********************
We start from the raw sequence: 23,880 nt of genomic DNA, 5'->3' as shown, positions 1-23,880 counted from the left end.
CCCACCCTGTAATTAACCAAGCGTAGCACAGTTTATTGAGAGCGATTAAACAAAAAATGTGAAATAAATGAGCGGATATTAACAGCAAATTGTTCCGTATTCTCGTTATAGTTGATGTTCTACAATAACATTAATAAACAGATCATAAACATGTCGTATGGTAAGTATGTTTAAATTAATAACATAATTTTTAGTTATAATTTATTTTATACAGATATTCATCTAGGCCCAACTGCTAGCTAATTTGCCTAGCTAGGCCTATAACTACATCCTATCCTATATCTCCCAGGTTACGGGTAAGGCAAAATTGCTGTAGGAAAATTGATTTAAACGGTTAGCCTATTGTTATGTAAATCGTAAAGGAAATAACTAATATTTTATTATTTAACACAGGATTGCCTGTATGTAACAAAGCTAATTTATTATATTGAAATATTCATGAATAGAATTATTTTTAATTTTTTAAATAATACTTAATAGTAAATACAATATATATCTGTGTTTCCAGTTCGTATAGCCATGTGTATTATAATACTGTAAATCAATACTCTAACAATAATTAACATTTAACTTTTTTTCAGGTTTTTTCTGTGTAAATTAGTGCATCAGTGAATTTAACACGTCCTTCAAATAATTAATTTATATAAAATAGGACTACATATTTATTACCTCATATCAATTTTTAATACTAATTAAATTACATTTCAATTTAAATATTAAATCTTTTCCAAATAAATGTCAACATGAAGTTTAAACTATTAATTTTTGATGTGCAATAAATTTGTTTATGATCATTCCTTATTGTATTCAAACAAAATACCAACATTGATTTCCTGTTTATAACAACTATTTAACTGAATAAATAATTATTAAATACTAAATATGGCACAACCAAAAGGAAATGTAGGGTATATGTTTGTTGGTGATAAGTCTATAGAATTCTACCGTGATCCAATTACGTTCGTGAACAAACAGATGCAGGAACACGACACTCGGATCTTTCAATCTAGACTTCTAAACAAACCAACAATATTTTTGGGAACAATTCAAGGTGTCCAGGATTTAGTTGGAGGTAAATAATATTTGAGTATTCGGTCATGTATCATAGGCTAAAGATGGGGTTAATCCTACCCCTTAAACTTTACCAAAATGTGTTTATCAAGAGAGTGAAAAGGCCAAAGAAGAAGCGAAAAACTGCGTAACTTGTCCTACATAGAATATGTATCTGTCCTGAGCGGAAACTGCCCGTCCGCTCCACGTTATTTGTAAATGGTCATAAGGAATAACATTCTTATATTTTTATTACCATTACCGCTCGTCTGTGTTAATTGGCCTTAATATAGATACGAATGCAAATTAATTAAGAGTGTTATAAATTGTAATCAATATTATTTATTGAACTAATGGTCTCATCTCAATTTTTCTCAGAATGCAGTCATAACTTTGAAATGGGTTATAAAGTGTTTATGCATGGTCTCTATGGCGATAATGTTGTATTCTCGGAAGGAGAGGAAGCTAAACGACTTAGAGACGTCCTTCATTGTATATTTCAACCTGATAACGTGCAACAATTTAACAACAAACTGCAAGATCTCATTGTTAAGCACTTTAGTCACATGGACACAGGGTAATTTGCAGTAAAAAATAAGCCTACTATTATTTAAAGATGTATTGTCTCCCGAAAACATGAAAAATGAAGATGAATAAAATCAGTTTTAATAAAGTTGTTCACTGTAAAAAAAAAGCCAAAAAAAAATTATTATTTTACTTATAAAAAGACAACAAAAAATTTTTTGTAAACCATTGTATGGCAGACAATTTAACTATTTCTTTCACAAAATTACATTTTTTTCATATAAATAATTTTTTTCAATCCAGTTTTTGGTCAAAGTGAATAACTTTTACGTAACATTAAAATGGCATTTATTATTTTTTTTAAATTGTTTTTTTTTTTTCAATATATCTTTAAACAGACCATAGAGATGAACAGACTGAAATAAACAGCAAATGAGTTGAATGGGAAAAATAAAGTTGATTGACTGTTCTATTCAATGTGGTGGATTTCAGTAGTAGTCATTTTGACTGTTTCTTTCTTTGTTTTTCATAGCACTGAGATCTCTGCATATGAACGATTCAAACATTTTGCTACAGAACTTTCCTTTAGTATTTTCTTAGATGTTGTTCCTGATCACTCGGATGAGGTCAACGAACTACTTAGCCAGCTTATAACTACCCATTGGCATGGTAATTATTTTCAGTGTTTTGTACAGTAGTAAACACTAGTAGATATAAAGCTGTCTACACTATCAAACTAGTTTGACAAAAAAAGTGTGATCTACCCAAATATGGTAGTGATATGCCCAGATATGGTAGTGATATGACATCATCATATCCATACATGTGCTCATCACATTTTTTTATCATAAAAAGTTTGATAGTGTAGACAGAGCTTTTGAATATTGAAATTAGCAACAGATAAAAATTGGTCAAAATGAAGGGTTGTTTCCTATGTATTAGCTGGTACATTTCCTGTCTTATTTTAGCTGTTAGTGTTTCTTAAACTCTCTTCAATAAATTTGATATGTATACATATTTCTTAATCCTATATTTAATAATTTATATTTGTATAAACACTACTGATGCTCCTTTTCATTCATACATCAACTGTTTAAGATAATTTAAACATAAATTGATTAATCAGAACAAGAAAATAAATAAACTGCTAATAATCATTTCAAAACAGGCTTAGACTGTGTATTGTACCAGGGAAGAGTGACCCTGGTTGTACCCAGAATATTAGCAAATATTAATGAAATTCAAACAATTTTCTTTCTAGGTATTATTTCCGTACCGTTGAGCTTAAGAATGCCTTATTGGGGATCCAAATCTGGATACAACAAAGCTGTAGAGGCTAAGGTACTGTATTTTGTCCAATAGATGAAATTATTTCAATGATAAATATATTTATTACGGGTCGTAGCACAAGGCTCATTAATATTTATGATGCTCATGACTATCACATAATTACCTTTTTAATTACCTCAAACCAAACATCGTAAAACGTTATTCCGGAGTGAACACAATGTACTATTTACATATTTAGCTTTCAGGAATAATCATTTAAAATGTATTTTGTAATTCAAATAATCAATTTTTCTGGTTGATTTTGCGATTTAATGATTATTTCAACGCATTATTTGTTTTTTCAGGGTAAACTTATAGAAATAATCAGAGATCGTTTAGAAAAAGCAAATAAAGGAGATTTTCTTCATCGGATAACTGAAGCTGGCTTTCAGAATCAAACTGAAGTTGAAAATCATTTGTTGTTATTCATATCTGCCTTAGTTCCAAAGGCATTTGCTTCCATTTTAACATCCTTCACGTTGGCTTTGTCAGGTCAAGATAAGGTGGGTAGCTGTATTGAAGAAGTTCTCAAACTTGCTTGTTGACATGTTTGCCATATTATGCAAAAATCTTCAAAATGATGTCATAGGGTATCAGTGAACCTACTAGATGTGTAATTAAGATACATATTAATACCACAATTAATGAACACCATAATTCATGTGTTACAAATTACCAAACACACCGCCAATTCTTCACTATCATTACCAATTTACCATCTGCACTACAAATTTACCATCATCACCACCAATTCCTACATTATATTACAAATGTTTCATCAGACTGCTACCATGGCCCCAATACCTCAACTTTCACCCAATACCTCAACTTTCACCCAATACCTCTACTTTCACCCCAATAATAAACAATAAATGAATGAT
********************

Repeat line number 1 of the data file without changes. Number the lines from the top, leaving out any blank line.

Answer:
We start from the raw sequence: 23,880 nt of genomic DNA, 5'->3' as shown, positions 1-23,880 counted from the left end.